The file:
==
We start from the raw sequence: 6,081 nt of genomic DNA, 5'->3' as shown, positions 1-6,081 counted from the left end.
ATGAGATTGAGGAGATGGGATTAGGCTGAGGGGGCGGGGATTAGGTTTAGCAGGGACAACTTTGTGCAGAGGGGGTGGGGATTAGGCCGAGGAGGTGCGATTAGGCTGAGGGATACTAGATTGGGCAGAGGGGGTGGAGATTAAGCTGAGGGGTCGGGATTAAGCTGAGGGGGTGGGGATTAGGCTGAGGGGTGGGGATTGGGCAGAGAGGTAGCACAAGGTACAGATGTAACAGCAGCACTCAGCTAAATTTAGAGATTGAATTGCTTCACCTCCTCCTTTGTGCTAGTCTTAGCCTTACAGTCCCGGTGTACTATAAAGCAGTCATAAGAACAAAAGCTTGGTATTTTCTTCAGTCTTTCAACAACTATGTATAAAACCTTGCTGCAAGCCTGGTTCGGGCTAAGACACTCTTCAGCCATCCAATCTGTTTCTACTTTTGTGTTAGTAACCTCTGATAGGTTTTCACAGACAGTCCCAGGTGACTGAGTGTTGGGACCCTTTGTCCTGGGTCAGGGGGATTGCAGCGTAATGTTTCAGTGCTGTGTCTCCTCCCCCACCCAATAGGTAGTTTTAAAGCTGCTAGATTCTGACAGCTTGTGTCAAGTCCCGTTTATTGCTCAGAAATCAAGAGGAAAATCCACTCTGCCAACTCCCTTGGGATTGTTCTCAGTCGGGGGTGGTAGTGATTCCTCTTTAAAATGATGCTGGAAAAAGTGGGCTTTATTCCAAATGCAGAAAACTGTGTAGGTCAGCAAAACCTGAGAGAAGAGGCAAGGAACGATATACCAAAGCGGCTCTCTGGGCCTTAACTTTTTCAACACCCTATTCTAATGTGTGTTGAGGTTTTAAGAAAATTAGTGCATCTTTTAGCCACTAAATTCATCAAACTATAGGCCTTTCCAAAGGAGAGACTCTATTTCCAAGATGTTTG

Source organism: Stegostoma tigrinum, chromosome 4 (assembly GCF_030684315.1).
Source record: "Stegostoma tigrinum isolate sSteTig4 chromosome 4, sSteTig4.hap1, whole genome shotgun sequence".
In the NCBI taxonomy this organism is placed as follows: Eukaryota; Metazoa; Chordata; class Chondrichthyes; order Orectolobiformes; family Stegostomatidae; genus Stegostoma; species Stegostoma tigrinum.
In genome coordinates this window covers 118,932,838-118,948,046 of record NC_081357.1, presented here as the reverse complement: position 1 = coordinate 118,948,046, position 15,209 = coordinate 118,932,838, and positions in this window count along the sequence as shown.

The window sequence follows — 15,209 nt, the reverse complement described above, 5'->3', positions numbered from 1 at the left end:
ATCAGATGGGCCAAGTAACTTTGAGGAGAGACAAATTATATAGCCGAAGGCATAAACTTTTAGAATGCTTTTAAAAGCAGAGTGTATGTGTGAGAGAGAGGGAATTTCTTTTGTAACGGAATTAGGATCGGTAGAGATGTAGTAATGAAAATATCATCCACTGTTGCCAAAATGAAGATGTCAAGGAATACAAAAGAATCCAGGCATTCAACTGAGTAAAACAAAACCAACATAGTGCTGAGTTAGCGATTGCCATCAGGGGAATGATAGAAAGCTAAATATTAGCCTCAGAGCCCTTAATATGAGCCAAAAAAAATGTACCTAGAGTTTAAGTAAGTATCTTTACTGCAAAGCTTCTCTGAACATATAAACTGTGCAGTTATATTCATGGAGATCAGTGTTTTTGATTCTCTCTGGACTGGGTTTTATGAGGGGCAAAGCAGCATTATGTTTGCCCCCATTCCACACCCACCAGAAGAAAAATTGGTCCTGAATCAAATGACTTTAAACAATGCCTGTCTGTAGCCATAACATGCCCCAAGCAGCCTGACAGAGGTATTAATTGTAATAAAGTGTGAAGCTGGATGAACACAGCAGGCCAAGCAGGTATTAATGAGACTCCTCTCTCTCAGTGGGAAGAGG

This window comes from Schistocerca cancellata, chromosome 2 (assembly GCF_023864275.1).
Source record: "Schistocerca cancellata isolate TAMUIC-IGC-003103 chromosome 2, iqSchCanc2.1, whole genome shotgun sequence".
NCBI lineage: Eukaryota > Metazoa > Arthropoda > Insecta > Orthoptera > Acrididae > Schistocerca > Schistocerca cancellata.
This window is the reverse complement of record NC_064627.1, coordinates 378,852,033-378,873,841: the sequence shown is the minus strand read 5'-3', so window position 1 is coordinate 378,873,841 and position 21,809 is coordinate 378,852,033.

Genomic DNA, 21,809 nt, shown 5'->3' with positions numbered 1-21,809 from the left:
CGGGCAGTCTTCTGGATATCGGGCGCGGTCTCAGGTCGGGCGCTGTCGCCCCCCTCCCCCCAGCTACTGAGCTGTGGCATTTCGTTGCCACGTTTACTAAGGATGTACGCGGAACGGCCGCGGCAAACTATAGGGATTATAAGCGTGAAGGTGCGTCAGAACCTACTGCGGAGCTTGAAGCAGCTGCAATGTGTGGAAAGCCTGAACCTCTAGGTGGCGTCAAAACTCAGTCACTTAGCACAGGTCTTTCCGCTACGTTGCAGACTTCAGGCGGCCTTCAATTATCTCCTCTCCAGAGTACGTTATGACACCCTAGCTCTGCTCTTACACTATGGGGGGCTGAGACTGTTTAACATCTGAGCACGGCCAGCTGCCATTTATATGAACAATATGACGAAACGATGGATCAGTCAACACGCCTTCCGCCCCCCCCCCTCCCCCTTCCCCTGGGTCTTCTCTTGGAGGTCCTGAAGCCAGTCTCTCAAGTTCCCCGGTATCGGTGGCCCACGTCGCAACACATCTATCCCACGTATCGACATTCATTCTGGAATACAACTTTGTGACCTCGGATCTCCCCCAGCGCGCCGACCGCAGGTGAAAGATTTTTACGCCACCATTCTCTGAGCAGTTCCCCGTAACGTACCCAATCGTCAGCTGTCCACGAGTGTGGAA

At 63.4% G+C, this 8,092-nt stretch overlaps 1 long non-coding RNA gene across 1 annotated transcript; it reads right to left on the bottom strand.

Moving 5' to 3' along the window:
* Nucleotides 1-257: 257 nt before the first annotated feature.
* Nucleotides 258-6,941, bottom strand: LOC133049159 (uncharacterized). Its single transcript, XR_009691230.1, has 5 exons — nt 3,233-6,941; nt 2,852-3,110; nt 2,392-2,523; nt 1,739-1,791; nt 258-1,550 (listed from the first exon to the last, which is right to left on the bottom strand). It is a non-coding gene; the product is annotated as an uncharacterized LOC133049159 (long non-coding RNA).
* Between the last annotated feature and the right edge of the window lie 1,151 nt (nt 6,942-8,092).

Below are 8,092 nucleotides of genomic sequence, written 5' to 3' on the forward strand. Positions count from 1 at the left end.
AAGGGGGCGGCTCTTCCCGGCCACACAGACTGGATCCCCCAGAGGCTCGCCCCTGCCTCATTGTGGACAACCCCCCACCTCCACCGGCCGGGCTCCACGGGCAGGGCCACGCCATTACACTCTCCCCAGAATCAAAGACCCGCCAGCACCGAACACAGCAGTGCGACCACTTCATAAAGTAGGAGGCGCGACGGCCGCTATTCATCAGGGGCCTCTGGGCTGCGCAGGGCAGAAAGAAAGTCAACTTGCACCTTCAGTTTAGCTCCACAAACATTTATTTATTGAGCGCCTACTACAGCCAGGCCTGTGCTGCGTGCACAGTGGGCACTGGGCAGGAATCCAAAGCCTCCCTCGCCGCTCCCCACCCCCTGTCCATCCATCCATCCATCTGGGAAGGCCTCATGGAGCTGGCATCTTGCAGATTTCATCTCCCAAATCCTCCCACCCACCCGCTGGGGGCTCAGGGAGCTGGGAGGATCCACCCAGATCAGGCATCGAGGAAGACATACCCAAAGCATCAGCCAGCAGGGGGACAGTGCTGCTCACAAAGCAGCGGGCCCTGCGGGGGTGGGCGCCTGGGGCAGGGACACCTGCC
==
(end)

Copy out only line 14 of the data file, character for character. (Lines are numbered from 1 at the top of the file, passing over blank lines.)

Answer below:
CGGGCAGTCTTCTGGATATCGGGCGCGGTCTCAGGTCGGGCGCTGTCGCCCCCCTCCCCCCAGCTACTGAGCTGTGGCATTTCGTTGCCACGTTTACTAAGGATGTACGCGGAACGGCCGCGGCAAACTATAGGGATTATAAGCGTGAAGGTGCGTCAGAACCTACTGCGGAGCTTGAAGCAGCTGCAATGTGTGGAAAGCCTGAACCTCTAGGTGGCGTCAAAACTCAGTCACTTAGCACAGGTCTTTCCGCTACGTTGCAGACTTCAGGCGGCCTTCAATTATCTCCTCTCCAGAGTACGTTATGACACCCTAGCTCTGCTCTTACACTATGGGGGGCTGAGACTGTTTAACATCTGAGCACGGCCAGCTGCCATTTATATGAACAATATGACGAAACGATGGATCAGTCAACACGCCTTCCGCCCCCCCCCCTCCCCCTTCCCCTGGGTCTTCTCTTGGAGGTCCTGAAGCCAGTCTCTCAAGTTCCCCGGTATCGGTGGCCCACGTCGCAACACATCTATCCCACGTATCGACATTCATTCTGGAATACAACTTTGTGACCTCGGATCTCCCCCAGCGCGCCGACCGCAGGTGAAAGATTTTTACGCCACCATTCTCTGAGCAGTTCCCCGTAACGTACCCAATCGTCAGCTGTCCACGAGTGTGGAA